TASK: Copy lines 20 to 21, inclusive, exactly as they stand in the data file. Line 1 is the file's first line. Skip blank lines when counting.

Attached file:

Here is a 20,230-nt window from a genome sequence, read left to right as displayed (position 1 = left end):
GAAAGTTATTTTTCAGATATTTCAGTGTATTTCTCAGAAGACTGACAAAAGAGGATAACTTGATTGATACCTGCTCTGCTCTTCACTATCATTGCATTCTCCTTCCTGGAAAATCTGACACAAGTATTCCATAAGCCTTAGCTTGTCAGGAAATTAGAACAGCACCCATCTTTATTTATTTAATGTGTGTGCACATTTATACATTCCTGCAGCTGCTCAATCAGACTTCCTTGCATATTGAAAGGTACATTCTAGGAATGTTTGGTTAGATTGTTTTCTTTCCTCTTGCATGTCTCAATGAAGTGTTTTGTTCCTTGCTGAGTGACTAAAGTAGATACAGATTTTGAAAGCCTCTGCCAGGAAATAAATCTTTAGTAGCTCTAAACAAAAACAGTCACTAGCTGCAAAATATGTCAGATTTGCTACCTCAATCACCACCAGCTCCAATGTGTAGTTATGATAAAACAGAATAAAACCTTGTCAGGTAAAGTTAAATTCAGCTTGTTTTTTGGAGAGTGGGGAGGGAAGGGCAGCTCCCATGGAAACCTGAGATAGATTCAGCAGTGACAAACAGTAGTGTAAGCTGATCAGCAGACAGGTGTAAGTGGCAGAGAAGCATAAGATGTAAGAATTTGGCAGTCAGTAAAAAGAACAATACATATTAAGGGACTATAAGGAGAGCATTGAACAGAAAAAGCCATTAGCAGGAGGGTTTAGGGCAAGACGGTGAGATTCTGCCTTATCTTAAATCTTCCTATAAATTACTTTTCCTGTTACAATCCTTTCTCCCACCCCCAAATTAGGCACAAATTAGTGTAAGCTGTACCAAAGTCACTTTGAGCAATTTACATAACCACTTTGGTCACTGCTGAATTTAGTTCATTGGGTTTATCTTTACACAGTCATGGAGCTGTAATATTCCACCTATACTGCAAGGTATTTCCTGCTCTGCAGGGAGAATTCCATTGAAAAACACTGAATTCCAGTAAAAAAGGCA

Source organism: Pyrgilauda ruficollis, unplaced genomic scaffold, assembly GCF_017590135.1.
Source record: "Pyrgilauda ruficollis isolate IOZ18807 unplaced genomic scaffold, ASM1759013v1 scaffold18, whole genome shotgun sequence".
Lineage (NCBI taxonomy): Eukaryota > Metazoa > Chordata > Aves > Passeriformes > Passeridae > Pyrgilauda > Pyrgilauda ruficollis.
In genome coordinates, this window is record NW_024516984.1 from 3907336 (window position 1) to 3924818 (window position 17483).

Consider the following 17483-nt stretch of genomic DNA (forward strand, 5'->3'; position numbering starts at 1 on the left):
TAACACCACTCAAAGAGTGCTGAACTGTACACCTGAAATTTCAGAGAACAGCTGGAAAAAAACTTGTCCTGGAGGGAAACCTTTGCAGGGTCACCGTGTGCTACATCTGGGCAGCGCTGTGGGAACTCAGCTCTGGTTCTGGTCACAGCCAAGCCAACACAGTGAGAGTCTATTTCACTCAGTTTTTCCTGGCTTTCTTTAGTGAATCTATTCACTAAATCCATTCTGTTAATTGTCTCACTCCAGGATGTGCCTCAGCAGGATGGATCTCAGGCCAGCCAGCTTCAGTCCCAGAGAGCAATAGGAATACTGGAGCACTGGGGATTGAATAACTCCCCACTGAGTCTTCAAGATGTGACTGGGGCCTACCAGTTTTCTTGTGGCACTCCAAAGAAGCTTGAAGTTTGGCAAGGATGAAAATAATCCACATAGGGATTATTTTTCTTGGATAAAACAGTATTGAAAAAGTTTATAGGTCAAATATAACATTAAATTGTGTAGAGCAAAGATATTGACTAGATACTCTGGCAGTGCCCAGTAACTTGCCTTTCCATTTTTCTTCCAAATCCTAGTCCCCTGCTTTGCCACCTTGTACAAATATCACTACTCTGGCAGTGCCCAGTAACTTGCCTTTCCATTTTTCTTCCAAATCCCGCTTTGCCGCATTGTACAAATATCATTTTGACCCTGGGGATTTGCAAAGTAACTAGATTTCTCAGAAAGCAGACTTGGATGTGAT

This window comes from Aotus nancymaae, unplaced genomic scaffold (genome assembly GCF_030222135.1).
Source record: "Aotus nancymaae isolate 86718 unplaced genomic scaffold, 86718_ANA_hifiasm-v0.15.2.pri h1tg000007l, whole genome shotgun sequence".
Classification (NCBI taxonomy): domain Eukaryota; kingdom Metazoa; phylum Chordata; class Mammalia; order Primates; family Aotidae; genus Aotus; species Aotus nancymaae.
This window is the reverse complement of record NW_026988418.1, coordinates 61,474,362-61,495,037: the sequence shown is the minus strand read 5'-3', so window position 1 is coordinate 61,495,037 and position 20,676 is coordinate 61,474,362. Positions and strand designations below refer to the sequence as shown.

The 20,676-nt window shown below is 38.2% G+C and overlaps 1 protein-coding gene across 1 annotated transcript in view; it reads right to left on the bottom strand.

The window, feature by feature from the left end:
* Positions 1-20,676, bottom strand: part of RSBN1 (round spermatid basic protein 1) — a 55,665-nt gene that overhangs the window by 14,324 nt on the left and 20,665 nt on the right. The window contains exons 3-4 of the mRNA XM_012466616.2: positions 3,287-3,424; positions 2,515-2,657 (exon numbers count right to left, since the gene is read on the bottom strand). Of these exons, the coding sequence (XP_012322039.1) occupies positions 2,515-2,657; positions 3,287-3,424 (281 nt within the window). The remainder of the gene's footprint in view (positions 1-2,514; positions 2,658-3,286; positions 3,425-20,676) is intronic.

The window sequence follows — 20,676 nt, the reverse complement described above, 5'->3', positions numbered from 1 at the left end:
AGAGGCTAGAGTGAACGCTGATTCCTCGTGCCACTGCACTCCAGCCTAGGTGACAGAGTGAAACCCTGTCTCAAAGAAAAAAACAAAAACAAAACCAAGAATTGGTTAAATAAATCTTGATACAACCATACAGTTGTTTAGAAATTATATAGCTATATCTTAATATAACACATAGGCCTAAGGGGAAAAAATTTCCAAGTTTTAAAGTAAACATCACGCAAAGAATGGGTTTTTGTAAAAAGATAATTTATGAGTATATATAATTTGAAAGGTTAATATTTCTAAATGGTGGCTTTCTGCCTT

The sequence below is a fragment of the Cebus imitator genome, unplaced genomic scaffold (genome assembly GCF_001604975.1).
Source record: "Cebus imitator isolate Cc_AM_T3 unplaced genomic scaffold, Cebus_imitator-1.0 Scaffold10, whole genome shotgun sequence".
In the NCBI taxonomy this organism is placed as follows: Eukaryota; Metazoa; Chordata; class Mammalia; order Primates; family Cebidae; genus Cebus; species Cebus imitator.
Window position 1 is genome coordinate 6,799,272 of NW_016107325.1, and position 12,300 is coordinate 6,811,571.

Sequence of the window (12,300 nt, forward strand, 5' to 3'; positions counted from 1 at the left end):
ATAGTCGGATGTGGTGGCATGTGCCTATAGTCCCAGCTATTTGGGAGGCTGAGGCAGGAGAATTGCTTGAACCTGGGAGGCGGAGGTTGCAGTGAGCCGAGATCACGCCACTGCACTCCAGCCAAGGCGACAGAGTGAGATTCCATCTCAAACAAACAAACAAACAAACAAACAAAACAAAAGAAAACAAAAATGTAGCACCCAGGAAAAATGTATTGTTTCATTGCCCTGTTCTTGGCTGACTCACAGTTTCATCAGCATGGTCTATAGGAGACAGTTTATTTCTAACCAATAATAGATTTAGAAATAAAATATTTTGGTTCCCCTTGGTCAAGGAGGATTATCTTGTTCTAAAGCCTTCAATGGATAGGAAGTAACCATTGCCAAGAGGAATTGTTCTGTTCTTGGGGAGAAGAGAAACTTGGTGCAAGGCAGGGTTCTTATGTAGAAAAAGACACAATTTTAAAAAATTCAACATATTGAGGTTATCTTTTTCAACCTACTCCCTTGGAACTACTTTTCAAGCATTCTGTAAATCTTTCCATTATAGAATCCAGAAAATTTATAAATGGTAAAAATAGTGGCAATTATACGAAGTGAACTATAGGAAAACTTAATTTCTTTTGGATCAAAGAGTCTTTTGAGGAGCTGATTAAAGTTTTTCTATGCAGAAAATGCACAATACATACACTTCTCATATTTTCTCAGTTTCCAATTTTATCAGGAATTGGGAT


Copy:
In the NCBI taxonomy this organism is placed as follows: Eukaryota; Metazoa; Chordata; class Mammalia; order Primates; family Cebidae; genus Cebus; species Cebus imitator.
Window position 1 is genome coordinate 6,799,272 of NW_016107325.1, and position 12,300 is coordinate 6,811,571.